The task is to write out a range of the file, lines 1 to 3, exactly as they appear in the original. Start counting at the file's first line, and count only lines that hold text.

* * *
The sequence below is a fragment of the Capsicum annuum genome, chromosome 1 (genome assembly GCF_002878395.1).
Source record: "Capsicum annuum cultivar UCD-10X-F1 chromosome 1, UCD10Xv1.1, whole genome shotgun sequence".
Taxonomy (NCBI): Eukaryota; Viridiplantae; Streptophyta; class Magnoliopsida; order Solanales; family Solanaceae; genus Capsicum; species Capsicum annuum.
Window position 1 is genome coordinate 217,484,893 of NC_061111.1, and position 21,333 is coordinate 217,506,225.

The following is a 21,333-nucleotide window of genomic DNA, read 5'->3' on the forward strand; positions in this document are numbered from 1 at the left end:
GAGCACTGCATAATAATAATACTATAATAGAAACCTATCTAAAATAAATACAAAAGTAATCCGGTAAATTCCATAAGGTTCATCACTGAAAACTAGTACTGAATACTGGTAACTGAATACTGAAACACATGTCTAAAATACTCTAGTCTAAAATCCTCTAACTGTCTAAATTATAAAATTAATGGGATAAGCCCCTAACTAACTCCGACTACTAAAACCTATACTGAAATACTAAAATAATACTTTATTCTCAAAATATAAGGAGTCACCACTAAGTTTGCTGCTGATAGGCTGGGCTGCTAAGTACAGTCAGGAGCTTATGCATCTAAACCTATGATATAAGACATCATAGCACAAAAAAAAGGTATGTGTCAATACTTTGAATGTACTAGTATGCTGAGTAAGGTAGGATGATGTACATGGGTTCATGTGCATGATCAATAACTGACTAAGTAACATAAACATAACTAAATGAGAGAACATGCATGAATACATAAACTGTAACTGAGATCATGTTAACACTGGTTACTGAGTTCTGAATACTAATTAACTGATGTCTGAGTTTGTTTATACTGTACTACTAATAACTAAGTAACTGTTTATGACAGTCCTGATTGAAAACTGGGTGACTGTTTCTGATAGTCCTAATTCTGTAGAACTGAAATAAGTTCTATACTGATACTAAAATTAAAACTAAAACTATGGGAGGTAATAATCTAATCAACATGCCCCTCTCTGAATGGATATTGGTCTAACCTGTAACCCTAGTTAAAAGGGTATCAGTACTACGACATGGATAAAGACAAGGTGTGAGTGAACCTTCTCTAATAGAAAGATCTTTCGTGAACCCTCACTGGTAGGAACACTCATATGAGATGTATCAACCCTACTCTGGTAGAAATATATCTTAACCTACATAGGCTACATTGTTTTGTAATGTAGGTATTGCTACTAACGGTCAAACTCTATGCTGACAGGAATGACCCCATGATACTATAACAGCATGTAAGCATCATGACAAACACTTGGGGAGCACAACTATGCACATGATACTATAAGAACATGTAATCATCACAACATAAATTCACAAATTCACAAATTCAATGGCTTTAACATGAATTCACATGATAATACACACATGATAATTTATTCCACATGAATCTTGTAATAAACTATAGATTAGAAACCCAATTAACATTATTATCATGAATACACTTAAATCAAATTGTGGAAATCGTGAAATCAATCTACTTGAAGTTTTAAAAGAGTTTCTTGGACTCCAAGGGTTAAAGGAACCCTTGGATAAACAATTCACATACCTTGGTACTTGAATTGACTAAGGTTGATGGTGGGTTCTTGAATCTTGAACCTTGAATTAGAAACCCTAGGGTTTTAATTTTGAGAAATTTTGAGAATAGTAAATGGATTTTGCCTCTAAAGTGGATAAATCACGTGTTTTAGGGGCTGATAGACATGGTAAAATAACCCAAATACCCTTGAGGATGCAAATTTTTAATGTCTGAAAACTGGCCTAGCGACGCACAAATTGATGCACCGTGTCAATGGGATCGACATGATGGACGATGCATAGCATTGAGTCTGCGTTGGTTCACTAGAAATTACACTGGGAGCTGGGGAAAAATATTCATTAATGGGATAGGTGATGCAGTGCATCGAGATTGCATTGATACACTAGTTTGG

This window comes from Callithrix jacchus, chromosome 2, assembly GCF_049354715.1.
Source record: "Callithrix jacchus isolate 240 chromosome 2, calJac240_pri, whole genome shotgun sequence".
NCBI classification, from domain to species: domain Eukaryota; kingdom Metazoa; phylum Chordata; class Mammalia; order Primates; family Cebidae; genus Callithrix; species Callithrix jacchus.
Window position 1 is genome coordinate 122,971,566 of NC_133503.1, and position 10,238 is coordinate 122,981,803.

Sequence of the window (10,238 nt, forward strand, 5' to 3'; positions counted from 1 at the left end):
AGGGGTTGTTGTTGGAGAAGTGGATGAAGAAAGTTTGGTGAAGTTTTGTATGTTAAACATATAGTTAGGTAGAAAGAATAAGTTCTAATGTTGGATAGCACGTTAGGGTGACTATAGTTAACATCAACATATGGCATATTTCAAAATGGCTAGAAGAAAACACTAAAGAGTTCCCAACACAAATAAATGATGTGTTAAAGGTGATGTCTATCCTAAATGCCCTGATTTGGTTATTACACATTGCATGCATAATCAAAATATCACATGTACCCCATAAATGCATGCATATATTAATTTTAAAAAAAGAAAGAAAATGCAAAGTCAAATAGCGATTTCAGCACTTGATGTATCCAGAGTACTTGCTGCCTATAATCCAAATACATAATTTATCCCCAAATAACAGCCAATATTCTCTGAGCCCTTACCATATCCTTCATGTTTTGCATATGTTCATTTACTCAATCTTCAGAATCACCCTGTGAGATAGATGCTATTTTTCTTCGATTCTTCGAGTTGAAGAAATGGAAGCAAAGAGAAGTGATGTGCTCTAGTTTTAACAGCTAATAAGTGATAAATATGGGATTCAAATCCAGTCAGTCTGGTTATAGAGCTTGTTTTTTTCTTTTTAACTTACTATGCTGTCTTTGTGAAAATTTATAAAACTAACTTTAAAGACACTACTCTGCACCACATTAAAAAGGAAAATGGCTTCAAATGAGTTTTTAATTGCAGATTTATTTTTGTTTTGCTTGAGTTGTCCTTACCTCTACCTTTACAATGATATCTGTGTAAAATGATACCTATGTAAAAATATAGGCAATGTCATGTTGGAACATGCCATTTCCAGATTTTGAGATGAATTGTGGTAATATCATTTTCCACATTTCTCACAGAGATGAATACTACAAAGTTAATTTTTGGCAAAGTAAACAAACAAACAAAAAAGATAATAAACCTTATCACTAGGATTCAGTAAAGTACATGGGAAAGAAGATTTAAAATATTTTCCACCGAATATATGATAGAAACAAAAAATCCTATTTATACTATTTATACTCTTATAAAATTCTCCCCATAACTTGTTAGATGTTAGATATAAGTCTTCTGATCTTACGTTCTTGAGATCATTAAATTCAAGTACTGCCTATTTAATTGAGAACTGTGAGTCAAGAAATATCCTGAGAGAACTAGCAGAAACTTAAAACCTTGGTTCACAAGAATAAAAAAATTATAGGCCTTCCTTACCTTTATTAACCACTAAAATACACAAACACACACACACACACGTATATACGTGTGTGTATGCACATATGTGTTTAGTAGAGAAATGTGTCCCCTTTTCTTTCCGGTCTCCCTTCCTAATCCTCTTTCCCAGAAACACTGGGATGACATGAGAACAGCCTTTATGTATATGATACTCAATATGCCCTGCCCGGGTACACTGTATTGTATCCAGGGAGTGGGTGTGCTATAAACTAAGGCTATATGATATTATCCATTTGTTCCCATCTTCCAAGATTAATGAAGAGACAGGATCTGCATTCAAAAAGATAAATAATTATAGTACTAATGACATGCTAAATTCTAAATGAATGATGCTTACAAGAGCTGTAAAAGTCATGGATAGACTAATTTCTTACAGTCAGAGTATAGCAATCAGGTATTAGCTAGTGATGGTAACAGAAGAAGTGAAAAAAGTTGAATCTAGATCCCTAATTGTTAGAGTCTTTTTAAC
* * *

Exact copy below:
The sequence below is a fragment of the Capsicum annuum genome, chromosome 1 (genome assembly GCF_002878395.1).
Source record: "Capsicum annuum cultivar UCD-10X-F1 chromosome 1, UCD10Xv1.1, whole genome shotgun sequence".
Taxonomy (NCBI): Eukaryota; Viridiplantae; Streptophyta; class Magnoliopsida; order Solanales; family Solanaceae; genus Capsicum; species Capsicum annuum.